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Battling Terminal Cancer, Robin Rogers Gives Thanks
NPR - Robin Rogers is a blues singer in Charlotte, N.C. Her new album, Back in the Fire, is a hit, making its debut high on Billboard's blues chart. But music hasn't been her primary focus in recent months. Rogers has a cancerous tumor in her liver, and doctors have told her she has a year to live.
"Every day is different," she tells NPR's Scott Simon. "If anyone's been on chemotherapy, they know how dreadful it is."
This fall, some friends and musicians threw a benefit concert for her. Like a lot of musicians, she has no health insurance to cover her care in a hospice. The concert was a huge outpouring of love and support.
Rogers' background could have come from a blues song. She was a teenage runaway who slept in abandoned cars and abused alcohol and drugs. She says she's been sober for 20 years, and that the 12-step program that helped her as an alcoholic is helping her with her new struggle.
"I'm trying to come at it from all angles: spiritual and physical and mental," Rogers says. "It’s a lot for a person to be told they have a year to live. I catch myself thinking about the past and looking to the future."
Her husband, Tony Rogers, has been caring for her. She says he's become unemployed as a result, but that his presence has been a tremendous help.
"I would want no one else there," she says. "He's my everything."
She wrote the album before her diagnosis, and several of its songs have taken on different meanings for her since, including "The Plan" and its pointed refrain, "Everything is going as planned."
"It's pretty much true," Rogers says of the song. "I bought a house here in the Charlotte area 20 years ago, I got a lot of friends and I'm very blessed."
The singer-songwriter has experienced a surreal mix of highs and lows within the past year, but she says she's moving on to the next one stronger and wiser.
"I've learned that time is fleeting," she says. "You need to do everything you can do while you have a chance."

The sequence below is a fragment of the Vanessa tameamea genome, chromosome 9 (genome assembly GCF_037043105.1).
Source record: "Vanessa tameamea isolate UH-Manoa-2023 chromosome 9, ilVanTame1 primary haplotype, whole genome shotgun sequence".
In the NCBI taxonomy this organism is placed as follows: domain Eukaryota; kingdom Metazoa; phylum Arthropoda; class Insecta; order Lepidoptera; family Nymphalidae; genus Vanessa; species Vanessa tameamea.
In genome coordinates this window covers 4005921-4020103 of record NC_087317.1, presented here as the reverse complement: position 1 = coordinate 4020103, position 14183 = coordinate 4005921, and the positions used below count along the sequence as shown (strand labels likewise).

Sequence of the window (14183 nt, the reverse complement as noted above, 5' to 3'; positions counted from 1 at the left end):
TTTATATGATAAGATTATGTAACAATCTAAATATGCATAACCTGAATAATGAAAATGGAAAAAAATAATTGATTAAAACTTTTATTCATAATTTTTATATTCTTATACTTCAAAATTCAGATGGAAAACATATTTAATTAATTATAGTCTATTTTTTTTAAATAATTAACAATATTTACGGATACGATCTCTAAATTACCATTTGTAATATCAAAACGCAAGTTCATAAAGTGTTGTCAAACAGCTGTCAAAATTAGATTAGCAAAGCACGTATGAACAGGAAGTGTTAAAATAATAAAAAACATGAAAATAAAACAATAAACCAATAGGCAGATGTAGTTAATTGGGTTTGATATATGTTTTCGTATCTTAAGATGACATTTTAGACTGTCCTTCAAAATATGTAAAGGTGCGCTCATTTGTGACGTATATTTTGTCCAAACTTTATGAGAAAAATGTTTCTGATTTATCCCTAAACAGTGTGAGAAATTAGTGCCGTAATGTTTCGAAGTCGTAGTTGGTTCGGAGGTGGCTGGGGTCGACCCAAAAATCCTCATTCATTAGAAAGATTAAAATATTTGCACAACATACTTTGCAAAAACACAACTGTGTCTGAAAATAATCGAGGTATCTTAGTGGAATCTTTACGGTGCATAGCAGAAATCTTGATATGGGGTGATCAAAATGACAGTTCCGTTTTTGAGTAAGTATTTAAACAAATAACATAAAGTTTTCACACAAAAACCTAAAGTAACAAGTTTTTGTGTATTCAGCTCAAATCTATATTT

Legendary Blues Collaboration to Celebrate 100 Years of Robert Johnson
How do you throw a 100th birthday bash for the most influential bluesman that ever lived? If you’re Big Head Todd and The Monsters, you gather some of the greatest living blues musicians and record 100 Years of Robert Johnson (February 1, 2011 - Ryko/Big Records), a stirring new tribute album featuring 10 potent interpretations of some of the most vital and durable music of the past century.
Robert Johnson
Big Head Blues Club, as the ad hoc ensemble is calling itself, features, in addition to the Colorado-based quartet—guitarist and vocalist Todd Park Mohr, bassist Rob Squires, drummer Brian Nevins and keyboardist Jeremy Lawton—special guests, blues legends B.B. King, Hubert Sumlin, Honeyboy Edwards and Charlie Musselwhite, as well as keepers of the blues flame Ruthie Foster, Cedric Burnside and Lightnin’ Malcolm.
Recorded at the legendary Ardent Studios in Memphis, and produced by Grammy award winning blues producer Chris Goldsmith (Blind Boys of Alabama), 100 Years of Robert Johnson will be released in early 2011, and supported by a national tour (“Blues at the Crossroads: The Robert Johnson Centennial Concerts”) featuring many of the participants in the sessions. A complete list of the tour dates is included below.
For Todd Park Mohr, who founded Big Head Todd and The Monsters with Squires and Nevins nearly a quarter-century ago, the project has served to re-introduce him to the iconic music of Johnson, whose songs provided many of the pioneering blues-rock bands—Led Zeppelin, the Rolling Stones, The Grateful Dead, Cream, Canned Heat, etc.—with some of their most popular material.
Todd Park Mohr
100 Years of Robert Johnson features several inspired takes on Johnson’s best known compositions. For Mohr and Goldsmith, the challenge in recording the tribute was to give new voice to Johnson’s music, to avoid copying the countless cover versions already extant. “In so many of the takes on Robert’s stuff, you don’t get the depth of emotion that’s in the lyrics and in Robert’s voice. That’s one thing that Chris and the band and my voice were able to bring to it. Chris had great ideas about how to represent the stuff, and all the musicians were just so good at what they did, the unique arrangements just came naturally.”